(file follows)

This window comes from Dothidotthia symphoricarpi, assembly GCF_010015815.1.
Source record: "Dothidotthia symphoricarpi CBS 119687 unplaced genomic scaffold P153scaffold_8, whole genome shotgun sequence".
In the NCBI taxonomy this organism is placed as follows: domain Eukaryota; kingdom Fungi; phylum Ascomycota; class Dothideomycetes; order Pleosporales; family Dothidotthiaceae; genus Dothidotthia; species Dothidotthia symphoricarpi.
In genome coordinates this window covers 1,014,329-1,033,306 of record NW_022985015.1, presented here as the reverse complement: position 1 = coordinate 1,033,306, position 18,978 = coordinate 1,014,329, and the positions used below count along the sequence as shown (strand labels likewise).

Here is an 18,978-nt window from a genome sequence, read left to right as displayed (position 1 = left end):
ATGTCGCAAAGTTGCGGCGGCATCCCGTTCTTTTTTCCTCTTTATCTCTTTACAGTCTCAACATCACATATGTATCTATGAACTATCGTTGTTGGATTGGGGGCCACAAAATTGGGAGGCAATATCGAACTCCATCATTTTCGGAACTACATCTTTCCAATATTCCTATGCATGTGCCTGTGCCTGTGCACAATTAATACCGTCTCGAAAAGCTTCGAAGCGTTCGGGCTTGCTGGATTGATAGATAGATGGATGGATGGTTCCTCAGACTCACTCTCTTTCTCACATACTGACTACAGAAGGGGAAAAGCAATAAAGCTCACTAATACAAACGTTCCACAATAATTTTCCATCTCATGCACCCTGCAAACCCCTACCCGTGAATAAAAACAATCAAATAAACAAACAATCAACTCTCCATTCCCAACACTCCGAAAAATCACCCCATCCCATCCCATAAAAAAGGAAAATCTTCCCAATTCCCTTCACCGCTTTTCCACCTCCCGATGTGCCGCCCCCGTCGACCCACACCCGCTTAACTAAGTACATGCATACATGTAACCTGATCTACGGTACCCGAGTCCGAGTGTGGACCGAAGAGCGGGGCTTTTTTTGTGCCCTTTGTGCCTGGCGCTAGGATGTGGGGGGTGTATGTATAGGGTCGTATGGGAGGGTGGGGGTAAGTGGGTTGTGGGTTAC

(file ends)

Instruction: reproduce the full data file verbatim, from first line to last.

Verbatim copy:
This window comes from Dothidotthia symphoricarpi, assembly GCF_010015815.1.
Source record: "Dothidotthia symphoricarpi CBS 119687 unplaced genomic scaffold P153scaffold_8, whole genome shotgun sequence".
In the NCBI taxonomy this organism is placed as follows: domain Eukaryota; kingdom Fungi; phylum Ascomycota; class Dothideomycetes; order Pleosporales; family Dothidotthiaceae; genus Dothidotthia; species Dothidotthia symphoricarpi.
In genome coordinates this window covers 1,014,329-1,033,306 of record NW_022985015.1, presented here as the reverse complement: position 1 = coordinate 1,033,306, position 18,978 = coordinate 1,014,329, and the positions used below count along the sequence as shown (strand labels likewise).

Here is an 18,978-nt window from a genome sequence, read left to right as displayed (position 1 = left end):
ATGTCGCAAAGTTGCGGCGGCATCCCGTTCTTTTTTCCTCTTTATCTCTTTACAGTCTCAACATCACATATGTATCTATGAACTATCGTTGTTGGATTGGGGGCCACAAAATTGGGAGGCAATATCGAACTCCATCATTTTCGGAACTACATCTTTCCAATATTCCTATGCATGTGCCTGTGCCTGTGCACAATTAATACCGTCTCGAAAAGCTTCGAAGCGTTCGGGCTTGCTGGATTGATAGATAGATGGATGGATGGTTCCTCAGACTCACTCTCTTTCTCACATACTGACTACAGAAGGGGAAAAGCAATAAAGCTCACTAATACAAACGTTCCACAATAATTTTCCATCTCATGCACCCTGCAAACCCCTACCCGTGAATAAAAACAATCAAATAAACAAACAATCAACTCTCCATTCCCAACACTCCGAAAAATCACCCCATCCCATCCCATAAAAAAGGAAAATCTTCCCAATTCCCTTCACCGCTTTTCCACCTCCCGATGTGCCGCCCCCGTCGACCCACACCCGCTTAACTAAGTACATGCATACATGTAACCTGATCTACGGTACCCGAGTCCGAGTGTGGACCGAAGAGCGGGGCTTTTTTTGTGCCCTTTGTGCCTGGCGCTAGGATGTGGGGGGTGTATGTATAGGGTCGTATGGGAGGGTGGGGGTAAGTGGGTTGTGGGTTAC